Last year we had one who brought her driving licence. It was a paper only one and not acceptable.

Gertrude the Wombat
9th Mar 2018, 16:56
What is it about the UK and proving your identity.
The "problem" is that we aren't a police state where you can be stopped in the street and arrested for not carrying your state-issued ID card (like, eg, France).

Which means that on the whole people aren't in the habit of carrying state issued ID around in their pockets, which means that when someone asks for ID it's slightly more hassle to produce it than it would be if we lived in a police state.


I do not think the answer is to convert the UK to a police state.

Pontius Navigator
9th Mar 2018, 17:22
GTW, indeed, we are buying lots of things for a new home and often see special 0% offers. As we don't go shopping with driving licences, passports and utility bills we trip at the first fence. Then add How long have you lived at . . . and we say one week. Nightmare.

longer ron
9th Mar 2018, 17:29
The "problem" is that we aren't a police state where you can be stopped in the street and arrested for not carrying your state-issued ID card (like, eg, France).

Which means that on the whole people aren't in the habit of carrying state issued ID around in their pockets, which means that when someone asks for ID it's slightly more hassle to produce it than it would be if we lived in a police state.


I do not think the answer is to convert the UK to a police state.

My driving licence is the same size as my bank cards,when I put it in my wallet it did not feel heavy or difficult to carry :)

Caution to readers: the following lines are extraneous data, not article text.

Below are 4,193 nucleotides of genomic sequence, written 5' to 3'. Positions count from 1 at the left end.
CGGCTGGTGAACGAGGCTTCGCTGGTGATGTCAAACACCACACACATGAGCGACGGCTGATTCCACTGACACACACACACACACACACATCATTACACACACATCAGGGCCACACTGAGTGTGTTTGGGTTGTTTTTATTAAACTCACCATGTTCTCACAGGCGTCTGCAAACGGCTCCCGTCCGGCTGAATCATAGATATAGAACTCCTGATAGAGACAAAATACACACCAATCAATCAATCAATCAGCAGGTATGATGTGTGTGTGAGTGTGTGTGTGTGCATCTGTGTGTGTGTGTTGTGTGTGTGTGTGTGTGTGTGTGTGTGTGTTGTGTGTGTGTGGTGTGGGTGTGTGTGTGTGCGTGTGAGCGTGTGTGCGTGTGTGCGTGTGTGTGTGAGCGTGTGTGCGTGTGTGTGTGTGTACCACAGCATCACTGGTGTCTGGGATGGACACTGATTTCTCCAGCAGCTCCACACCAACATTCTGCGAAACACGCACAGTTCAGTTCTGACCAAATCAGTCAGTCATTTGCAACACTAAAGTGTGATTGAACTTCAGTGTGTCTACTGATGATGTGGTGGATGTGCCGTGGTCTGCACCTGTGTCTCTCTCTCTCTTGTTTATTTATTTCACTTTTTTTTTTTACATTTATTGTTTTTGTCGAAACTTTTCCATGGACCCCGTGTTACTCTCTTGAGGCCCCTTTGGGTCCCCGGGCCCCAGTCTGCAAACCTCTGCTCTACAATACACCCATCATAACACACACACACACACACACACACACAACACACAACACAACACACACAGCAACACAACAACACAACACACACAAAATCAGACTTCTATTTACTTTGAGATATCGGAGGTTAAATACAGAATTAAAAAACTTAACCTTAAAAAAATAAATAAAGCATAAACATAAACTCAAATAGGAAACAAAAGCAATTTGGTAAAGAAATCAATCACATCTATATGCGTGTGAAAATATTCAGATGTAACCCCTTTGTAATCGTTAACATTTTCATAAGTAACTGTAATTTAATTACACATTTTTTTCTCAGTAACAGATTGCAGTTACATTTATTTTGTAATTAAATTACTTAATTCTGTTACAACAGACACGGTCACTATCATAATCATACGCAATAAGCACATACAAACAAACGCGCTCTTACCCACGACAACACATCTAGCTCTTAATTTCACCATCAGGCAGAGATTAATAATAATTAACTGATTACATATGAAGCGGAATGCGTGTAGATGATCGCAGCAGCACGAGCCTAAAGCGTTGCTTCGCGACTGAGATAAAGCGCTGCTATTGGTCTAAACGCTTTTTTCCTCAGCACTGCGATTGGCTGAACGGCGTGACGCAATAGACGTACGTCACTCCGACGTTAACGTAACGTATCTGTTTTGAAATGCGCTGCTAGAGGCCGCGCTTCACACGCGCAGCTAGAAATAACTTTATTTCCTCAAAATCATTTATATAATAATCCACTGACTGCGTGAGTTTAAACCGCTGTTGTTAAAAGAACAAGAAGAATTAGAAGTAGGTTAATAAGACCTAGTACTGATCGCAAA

I have never been asked to produce my ID by our 'police state' state police (except when I got stopped for speeding LOL)

When I worked abroad I was required to carry official ID at all times - it is not difficult is it ? many countries require ID.
If one has nothing to hide then I fail to see big problem ??

Trossie
9th Mar 2018, 18:05
...
If one has nothing to hide then I fail to see big problem ??"Nothing to hide", ahh, that old chestnut! Same as the Nazis and Soviets would have said.

Gertrude the Wombat, I fully agree with you on this one.

Pontius Navigator, what exams are those? The concept of 'buying' an ID card creates an interesting situation!

By all means there will be 'specific purpose' ID cards (airline security ID being one very good example). You chose to be involved in those activities and that is part of the job/activity. Same as you choose to drive and you have a drivers licence (although I'm sticking to the paper one only for now) and if you choose to travel you have a passport. Don't choose to do any of those and you there is no compulsion to have any 'photo ID'.

The State does not own us, we own the State.

ShyTorque
9th Mar 2018, 18:28